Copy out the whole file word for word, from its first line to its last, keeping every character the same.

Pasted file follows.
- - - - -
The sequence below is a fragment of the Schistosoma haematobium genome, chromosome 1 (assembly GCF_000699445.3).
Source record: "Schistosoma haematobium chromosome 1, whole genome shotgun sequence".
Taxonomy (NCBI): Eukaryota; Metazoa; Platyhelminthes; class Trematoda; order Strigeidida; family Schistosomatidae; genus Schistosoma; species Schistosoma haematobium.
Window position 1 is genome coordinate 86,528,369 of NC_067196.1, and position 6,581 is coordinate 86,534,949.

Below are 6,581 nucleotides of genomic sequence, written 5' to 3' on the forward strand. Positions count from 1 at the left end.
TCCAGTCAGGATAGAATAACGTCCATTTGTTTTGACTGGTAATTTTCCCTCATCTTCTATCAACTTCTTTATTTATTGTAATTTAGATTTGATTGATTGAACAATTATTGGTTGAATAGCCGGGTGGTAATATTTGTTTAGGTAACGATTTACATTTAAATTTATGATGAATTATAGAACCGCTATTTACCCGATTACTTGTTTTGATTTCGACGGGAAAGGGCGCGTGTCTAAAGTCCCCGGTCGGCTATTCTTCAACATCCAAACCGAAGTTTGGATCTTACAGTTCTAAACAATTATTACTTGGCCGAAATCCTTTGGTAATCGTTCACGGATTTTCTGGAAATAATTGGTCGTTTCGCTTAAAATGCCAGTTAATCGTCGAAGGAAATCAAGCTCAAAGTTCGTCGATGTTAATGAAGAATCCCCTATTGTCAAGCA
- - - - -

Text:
The sequence below is a fragment of the Schistosoma haematobium genome, chromosome 1 (assembly GCF_000699445.3).
Source record: "Schistosoma haematobium chromosome 1, whole genome shotgun sequence".
Taxonomy (NCBI): Eukaryota; Metazoa; Platyhelminthes; class Trematoda; order Strigeidida; family Schistosomatidae; genus Schistosoma; species Schistosoma haematobium.
Window position 1 is genome coordinate 86,528,369 of NC_067196.1, and position 6,581 is coordinate 86,534,949.

Below are 6,581 nucleotides of genomic sequence, written 5' to 3' on the forward strand. Positions count from 1 at the left end.
TCCAGTCAGGATAGAATAACGTCCATTTGTTTTGACTGGTAATTTTCCCTCATCTTCTATCAACTTCTTTATTTATTGTAATTTAGATTTGATTGATTGAACAATTATTGGTTGAATAGCCGGGTGGTAATATTTGTTTAGGTAACGATTTACATTTAAATTTATGATGAATTATAGAACCGCTATTTACCCGATTACTTGTTTTGATTTCGACGGGAAAGGGCGCGTGTCTAAAGTCCCCGGTCGGCTATTCTTCAACATCCAAACCGAAGTTTGGATCTTACAGTTCTAAACAATTATTACTTGGCCGAAATCCTTTGGTAATCGTTCACGGATTTTCTGGAAATAATTGGTCGTTTCGCTTAAAATGCCAGTTAATCGTCGAAGGAAATCAAGCTCAAAGTTCGTCGATGTTAATGAAGAATCCCCTATTGTCAAGCA